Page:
Compressive Strength of Jordanian Cement Mortars


Mortars have been prepared from six cement Jordanian brands and tested for their compressive strengths at 2, 7 and 28 days. The strength has been related to some physical parameters. It has been concluded that the compressive strength and its development with age has some variations between the different cement brands. There is an inverse linear relationship between compressive strength and water absorption, and a weaker positive relation with density. There is no clear relation between consistency and compressive strength. Inverse linear relations exist between less than 63 microns size fraction and strength. To account for the differences in compressive strength at different ages and using different cement brands, it is very important to identify the type and amount of cement mineral phases using concrete petrography and X-ray diffraction and fluorescence techniques.

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H. Al-Baijat, M. Bignozzi and B. Mohd, "Compressive Strength of Jordanian Cement Mortars," Open Journal of Civil Engineering, Vol. 3 No. 1, 2013, pp. 7-12. doi: 10.4236/ojce.2013.31002.

1. Introduction

According to ASTM C150 [1], Portland cement is defined as hydraulic cement produced by pulverizing clinker primarily consisting of hydraulic calcium silicates, and containing one or more types of calcium sulfate as an interground addition. “Blended cement” refers other materials which may be added or blended in the production of hydraulic cement. ASTM C 1157 [2] uses the term for a hydraulic cement consisting of Portland cement and other appropriate inorganic materials There are four major compounds constituting Portland cement: tricalcium silicates (C3S), dicalcium silicates (C2S), tricalcium aluminate (C3A), and tetracalcium aluminoferrite (C4AF). Shortened names are used by cement chemists each letter describes one oxide: C = CaO; S = SiO2; A = Al2O3; and F = Fe2O3. According to ACI 225R-99 [3], five types of Portland cement are categorized for different applications, and the properties of each cement type are controlled by the limiting contents of the four compounds. The two calcium silicate compounds (C3S and C2S), are the main phases and make up 75 - 80 percent of the Portland cement. The quantity of C3A significantly influences the early reactions and later durability of the cement paste, and accounts for the main difference between Type II and Type III cement. Mortars (Frohnsdorff, 1990) [4] are mixtures of cements with sand, or other fine aggregate, and water. The sand-cement ratio is usually around 3. Mortars are used extensively in masonry construction as the bedding materials for the masonry units and as a rendering applied to vertical surfaces for architectural purposes or to improve water tightness Quality assurance testing of cements for strength and dimensional stability is usually carried out on standard mortars made with standard quartz sand. As mechanical strength of hardened cement is the most important property of the material required for structural use, strength properties are required by all specifications for cement. According to Neville (1993) [5], the strength of mortar depends on the cohesion of the cement paste and on its adhesion to the fine aggregate (quartz sand in our case). In the compressive strength mortar test a 1:3 cementsand mortar is used. The cement, which is used in construction works, must have certain qualities in order for it to play its part actively; otherwise it will create a number of problems. When these properties lie within a certain specified range of standards, the engineer is confident that the cement performance will be quite satisfactory. Moreover, based on these properties, it is possible to compare the quality of cement from different sources. A number of tests are performed in the laboratories of cement industries to ensure that the cement complies with the desired quality and meets the requirements of the relevant standards (Miller and Conway, 2003 [6]; Noor ul-Amin, 2010 [7]). There are several brands of OPC available in the local market of Jordan, whose chemical ingredients are the same, but variations in their physical parameters occur due to the variation in the amount of chemical constituencies. This study aims at investigating some physical parameters affecting the compressive strength of selected Jordanian cement mortars. It was found that compressive strength increases with both water absorption and the percentage of fine grain size and increases with density.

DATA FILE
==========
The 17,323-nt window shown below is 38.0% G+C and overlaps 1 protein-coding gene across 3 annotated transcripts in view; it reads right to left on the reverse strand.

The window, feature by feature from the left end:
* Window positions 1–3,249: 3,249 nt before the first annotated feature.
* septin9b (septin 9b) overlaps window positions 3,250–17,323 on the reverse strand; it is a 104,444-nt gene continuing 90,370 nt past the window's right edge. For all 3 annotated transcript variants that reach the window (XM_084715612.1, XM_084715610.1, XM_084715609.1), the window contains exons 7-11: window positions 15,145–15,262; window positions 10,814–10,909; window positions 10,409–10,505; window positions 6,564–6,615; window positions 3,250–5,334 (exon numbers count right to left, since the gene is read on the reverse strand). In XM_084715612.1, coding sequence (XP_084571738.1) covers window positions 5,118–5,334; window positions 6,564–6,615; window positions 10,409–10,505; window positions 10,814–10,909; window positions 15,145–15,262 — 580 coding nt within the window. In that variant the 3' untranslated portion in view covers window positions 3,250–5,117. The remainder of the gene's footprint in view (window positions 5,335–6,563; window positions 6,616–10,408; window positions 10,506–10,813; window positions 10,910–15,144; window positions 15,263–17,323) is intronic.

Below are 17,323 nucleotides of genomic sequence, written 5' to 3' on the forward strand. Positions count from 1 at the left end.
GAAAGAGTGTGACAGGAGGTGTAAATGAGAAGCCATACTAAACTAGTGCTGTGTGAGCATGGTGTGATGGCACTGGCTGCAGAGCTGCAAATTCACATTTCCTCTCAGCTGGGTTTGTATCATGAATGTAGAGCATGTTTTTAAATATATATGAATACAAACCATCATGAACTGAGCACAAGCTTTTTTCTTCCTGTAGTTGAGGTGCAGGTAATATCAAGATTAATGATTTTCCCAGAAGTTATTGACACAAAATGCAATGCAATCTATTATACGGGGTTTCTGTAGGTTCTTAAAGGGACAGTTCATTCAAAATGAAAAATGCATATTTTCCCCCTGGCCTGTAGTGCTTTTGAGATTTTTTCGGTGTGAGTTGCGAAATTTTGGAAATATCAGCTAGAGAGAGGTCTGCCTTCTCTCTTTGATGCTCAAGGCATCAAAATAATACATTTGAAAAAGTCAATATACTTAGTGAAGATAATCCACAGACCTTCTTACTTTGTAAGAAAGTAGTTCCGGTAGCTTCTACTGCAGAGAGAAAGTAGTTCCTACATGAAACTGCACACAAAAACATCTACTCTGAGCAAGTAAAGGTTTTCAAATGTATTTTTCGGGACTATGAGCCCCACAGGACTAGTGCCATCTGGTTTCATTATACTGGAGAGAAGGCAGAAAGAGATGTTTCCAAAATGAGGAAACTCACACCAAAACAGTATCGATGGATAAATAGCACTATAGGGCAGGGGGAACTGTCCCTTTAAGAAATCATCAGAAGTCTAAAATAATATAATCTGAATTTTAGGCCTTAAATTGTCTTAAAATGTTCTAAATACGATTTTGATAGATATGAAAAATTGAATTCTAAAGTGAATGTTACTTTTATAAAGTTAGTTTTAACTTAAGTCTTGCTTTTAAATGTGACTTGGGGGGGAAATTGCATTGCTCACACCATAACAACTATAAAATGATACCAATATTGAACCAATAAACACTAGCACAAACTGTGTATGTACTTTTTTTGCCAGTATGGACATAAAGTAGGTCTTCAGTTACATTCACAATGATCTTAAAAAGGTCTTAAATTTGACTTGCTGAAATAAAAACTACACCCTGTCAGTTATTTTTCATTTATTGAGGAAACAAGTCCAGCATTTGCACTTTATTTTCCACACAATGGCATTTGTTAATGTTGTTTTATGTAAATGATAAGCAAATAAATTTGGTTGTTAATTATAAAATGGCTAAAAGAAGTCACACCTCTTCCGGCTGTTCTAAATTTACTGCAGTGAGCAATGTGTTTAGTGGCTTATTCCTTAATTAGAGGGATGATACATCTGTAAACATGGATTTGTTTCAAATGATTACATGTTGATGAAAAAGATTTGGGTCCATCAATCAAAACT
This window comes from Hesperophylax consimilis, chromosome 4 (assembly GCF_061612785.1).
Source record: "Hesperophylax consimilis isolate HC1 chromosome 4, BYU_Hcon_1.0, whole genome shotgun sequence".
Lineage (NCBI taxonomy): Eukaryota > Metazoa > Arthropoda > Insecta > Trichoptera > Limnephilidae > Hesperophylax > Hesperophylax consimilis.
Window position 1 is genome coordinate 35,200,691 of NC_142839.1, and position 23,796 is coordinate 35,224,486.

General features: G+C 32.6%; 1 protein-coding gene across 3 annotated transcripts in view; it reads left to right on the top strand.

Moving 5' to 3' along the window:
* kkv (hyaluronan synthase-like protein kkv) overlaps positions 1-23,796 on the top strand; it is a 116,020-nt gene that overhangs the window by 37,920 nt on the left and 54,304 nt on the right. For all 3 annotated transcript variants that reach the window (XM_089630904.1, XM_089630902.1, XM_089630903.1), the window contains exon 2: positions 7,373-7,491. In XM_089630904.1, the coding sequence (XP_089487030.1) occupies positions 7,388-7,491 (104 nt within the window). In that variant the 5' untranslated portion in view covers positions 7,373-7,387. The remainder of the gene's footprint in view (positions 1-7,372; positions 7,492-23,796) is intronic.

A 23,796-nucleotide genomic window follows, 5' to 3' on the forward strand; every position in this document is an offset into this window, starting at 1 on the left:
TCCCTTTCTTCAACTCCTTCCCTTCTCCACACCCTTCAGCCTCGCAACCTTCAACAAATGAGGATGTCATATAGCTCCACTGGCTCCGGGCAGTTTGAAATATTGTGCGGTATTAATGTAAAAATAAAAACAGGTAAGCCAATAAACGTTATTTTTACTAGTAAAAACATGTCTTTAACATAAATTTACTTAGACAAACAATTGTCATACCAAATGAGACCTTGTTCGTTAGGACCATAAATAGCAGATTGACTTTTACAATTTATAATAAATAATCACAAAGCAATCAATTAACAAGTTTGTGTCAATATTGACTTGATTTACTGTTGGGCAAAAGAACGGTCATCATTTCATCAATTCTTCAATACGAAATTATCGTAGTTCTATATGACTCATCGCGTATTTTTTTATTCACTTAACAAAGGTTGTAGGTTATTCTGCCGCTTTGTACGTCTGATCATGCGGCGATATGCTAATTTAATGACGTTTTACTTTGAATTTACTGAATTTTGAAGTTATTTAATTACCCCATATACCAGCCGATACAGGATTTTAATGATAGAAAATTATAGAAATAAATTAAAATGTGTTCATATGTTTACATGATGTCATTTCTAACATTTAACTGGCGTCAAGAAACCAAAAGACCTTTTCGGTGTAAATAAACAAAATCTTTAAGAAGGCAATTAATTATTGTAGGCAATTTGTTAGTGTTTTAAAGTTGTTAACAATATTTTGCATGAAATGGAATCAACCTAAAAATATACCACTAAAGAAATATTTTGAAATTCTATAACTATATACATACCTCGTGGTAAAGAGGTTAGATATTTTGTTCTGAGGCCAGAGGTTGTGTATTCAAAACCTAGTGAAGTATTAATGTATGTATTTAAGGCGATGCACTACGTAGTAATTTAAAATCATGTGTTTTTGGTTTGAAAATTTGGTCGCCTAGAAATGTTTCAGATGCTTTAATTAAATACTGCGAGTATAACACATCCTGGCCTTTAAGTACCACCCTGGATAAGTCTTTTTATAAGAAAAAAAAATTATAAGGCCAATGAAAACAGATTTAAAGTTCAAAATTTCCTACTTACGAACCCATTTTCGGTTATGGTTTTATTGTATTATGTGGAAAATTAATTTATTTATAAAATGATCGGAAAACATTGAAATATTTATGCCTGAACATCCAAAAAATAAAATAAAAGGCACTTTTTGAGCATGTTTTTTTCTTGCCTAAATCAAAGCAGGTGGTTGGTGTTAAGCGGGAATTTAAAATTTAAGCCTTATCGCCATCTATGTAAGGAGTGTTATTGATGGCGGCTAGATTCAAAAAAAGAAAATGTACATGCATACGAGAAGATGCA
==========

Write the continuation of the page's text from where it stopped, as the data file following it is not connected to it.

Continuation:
2. Materials and Methods

Samples of cement (two kg of each) were shipped to Italy for investigation. The senior author conducted the following tests at the laboratories of University of Bologna, Italy during the summer of 2012. The proportion of the mix was: water = 225 g, cement 450 g and 2 mm sand 1350 g. All tests were carried out according to European Standard EN 196-, 2005 [8]. Fineness measures the amount of cement that passes through the two consequent 0.125 and 0.063 mm sieves when using 100 g of cement. The sieving continued for fifteen minutes and was carried out using an electro-mechanical shaker. The fineness expressed as a numerical value is the part that accumulates on the pan.

Consistency or flow of fresh cement was measured using a mold (7 cm top diameter, 10 cm bottom diameter and 6 cm height) which was filled in two layers (each compacted with 15 blows to make the sample as circular as possible) and the average diameter was measured in two perpendicular directions of the sample. This test, named flow test, was covered by ASTM Standard C124- 39.

Consistency or flow was determined using the following formula: